In the war against cancer, one of the most critical battles is waged on a cellular level as T cells from the immune system are altered in the lab to attack cancer cells. This form of immunotherapy, called chimeric antigen receptor (CAR) T-cell therapy, can be a life-saving treatment resulting in tumor control lasting ten years or longer.
Now an engineer at the University of Houston has found a way to determine which patients are likely to respond to CAR T-cell therapy, saving precious time in treating lymphoma, which is most responsive to this form of immunotherapy. It’s valuable knowledge to have since not all patients respond to the therapy, and some experience severe side effects.
To determine the best patient prospects, Navin Varadarajan, M.D. Anderson Professor of Chemical and Biomolecular Engineering, studied the dynamic interactions between T cells and tumor cells. His findings, reported in the Journal of Clinical Investigation, point to the relationship between a ligand molecule on a cancer cell (CD58) and a protein on a T cell (CD2) which work together to communicate and activate the CD2, turning it into a cancer cell killer.
“The ligand for CD2, CD58 is expressed at higher levels in the tumors of lymphoma patients who respond better to CAR T-cell treatment. We identified that CD2 on T cells is associated with directional migration and that the interaction between CD2 on T cells and CD58 on lymphoma cells accelerates killing and serial killing,” reports Varadarajan.
Varadarajan and his partners at The University of Texas MD Anderson Cancer Center profiled the dynamic interactions between T cells that comprise patient infusion products and tumors, using the TIMING (Timelapse Imaging Microscopy In Nanowell Grids) method, developed in Varadarajan’s lab at UH. TIMING is high-throughput single-cell technology that merges artificial intelligence with a nanowell imaging platform to simultaneously evaluate how individual cells move, activate, interact, kill and survive.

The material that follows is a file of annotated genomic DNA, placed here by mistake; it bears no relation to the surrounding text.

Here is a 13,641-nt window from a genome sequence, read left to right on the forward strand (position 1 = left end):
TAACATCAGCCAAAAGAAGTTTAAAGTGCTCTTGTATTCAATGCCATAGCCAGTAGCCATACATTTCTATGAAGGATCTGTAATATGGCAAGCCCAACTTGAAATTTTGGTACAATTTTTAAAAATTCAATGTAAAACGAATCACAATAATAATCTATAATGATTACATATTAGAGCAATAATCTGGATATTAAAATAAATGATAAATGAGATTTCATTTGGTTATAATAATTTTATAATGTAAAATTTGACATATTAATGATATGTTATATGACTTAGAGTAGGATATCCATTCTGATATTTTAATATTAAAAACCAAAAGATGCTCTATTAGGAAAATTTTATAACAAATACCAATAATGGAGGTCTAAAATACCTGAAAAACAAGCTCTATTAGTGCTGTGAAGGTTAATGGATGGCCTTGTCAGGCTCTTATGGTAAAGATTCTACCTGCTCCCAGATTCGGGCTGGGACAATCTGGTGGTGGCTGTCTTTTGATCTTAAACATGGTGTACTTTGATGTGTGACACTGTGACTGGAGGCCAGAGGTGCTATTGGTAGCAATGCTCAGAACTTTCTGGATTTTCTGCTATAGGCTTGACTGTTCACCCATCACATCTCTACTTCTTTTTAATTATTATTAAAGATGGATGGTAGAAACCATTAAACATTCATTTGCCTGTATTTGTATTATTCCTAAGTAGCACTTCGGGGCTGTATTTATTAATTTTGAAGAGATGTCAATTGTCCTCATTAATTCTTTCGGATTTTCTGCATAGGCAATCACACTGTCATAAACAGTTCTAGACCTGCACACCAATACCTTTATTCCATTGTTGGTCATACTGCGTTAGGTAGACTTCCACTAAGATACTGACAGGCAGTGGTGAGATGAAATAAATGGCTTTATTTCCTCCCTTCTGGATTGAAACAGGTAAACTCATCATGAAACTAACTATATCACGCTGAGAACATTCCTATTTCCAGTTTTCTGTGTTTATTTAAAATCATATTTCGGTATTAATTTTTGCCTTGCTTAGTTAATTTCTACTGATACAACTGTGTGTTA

By interrogating thousands of individual interactions between T cells and tumor cells, the research team identified the important interaction between CD2 and CD58. To translate the results back to the clinic, Varadarajan and Dr. Sattva Neelapu from MD Anderson, stained the tumors obtained before initiation of treatment. That’s how the group was able to show that patients whose tumors expressed CD58 are much more likely to respond to CAR T cell therapy compared to patients whose tumors did not express CD58.
Growing and incubating at Technology Bridge
The University of Houston has obtained a patent on the TIMING process and Varadarajan co-founded the company, CellChorus, to commercialize it. CellChorus is housed at the UH Technology Bridge, which provides space to startup and spin out companies from UH and nurtures their growth.
“We are so lucky to have the Technology Bridge as our incubator space in Houston, near the greatest medical center in the country, with unique access to the centers of medicine difficult to replicate in most other places in the country,” said Varadarajan.
Currently, CellChorus receives target cells from customers and conducts TIMING tests, providing comprehensive dynamic analysis of single cells. Eventually they will be able to send the technology to clinicians, in a piece of equipment like a box so they can perform their own assessments.
Additional research collaborators include Kite Pharma and CellChorus.